To make a quantity of sauerkraut that will fit in a 1-quart (1-litre) jar, you will need 1 tablespoon of salt for every 1¾ pounds (800 grams) of vegetables. These are the quantities I use because this amount fits perfectly into a 1-quart jar – the right size for the beginning fermenter.

How Much Salt?

There are three ways to determine the proper amount of salt: Taste, Volume, and Weight. Volume is the method I use and teach on this website.

Determining Salt by:

TasteSprinkle 1–-2 pounds of vegetables with 1 Tbsp salt and taste. It should taste salty, but not offensively so. Add more salt, if necessary.

You can make sauerkraut this way, and I did so for years, but some of your batches may turn out too salty or too soft if you don’t end up with the correct amount of salt.
Volume1 Tbsp salt for 1 ¾ pounds of vegetables to make 1 quart of sauerkraut, OR
3 Tbsp salt for 5 pounds of vegetables to make 3 quarts of sauerkraut. This is my favorite way to make small home batches of sauerkraut. If I’m filling a 10- liter crock with 10–-15 pounds of vegetables, I weigh and mix in 5- pound increments.
Weight2% salt by weight (using a digital scale set to grams)
16 grams of salt for 800 grams vegetables to make 1 quart of sauerkraut. First, weigh your vegetables in grams and then multiply by .02 (that is, 2%) to get the required amount of salt in grams (for example, 800 grams of vegetables would require 16 grams of salt). If you are measuring large batches of vegetables (that is, more than 5 pounds at a time), you’ll want to invest in a digital scale and also weigh your salt. The size of salt crystals vary, so measuring them with a measuring spoon may not always result in a successful fermentation, especially with commercial sized batches.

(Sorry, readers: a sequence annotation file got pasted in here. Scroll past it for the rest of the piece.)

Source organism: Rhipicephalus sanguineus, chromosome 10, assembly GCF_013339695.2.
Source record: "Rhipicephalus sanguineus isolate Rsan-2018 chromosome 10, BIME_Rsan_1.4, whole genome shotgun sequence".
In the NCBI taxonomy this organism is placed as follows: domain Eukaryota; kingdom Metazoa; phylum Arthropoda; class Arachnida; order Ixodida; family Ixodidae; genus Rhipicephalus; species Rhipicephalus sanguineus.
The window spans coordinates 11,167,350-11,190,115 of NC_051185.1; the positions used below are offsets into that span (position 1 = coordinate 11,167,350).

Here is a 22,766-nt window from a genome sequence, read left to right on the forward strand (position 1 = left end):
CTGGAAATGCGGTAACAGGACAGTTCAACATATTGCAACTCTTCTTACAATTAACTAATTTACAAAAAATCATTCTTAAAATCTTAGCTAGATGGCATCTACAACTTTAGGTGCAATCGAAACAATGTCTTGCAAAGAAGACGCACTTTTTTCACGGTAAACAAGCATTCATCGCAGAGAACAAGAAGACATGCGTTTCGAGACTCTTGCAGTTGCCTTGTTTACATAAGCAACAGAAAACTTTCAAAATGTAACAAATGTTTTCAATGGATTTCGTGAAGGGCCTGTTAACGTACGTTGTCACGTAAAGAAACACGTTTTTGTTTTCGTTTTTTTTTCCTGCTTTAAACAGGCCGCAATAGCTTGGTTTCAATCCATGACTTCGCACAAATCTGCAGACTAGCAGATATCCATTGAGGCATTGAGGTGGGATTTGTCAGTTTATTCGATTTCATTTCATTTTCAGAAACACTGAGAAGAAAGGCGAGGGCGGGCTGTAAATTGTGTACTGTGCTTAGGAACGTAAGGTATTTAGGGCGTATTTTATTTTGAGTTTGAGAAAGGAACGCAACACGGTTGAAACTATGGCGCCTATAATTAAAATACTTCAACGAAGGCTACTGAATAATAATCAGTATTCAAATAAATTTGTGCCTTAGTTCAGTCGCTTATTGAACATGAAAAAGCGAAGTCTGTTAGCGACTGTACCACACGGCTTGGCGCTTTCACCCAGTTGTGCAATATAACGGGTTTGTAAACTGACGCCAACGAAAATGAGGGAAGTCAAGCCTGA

Extra Brine1 Tbsp salt in 2 cups water.
Use this mixture if you need to add more brine during the first 10 days of the fermentation process.

Grab a scale, weigh out your cabbage, sprinkle with just the right amount of salt and let me know the results. Tangy with just the right crunch?

Want help selecting a scale to buy? See:

Resources: Tool of the Trade

Want help choosing what salt to use? See:

What is the Best Salt to Use When Making Fermented Sauerkraut?

Or, want to just follow a recipe with it all figured out for you?

How to Make Sauerkraut in a Jar in 7 Simple Steps [Healthy, Flavorful, Easy]

BLOG POST BONUS: Click here to get access to The Best Salt and How Much Salt Sauerkraut Guide. The right amount of salt is the KEY to success!

Holly Howe, Fermentation Educator

Holly Howe has been learning about and perfecting the fine art of fermentation since 2002.

Her mission is dedicated to helping families welcome the powerful bacterial world into their homes in order to ferment delicious gut-healing foods.

She is the author of Fermentation Made Easy! Mouthwatering Sauerkraut, and creator of the online program Ferment Like a Pro!

Her recipes appear in the online magazine fermentation, WECK Small-Batch Preserving: Leek Flavoring Paste, and Cowichan Grown.

She is looking to share her message as a podcast guest, her most recent appearances being on the Waist Away Podcast and The ProBiotic Life.

Last update on 2021-02-27 / Affiliate links / Images from Amazon Product Advertising API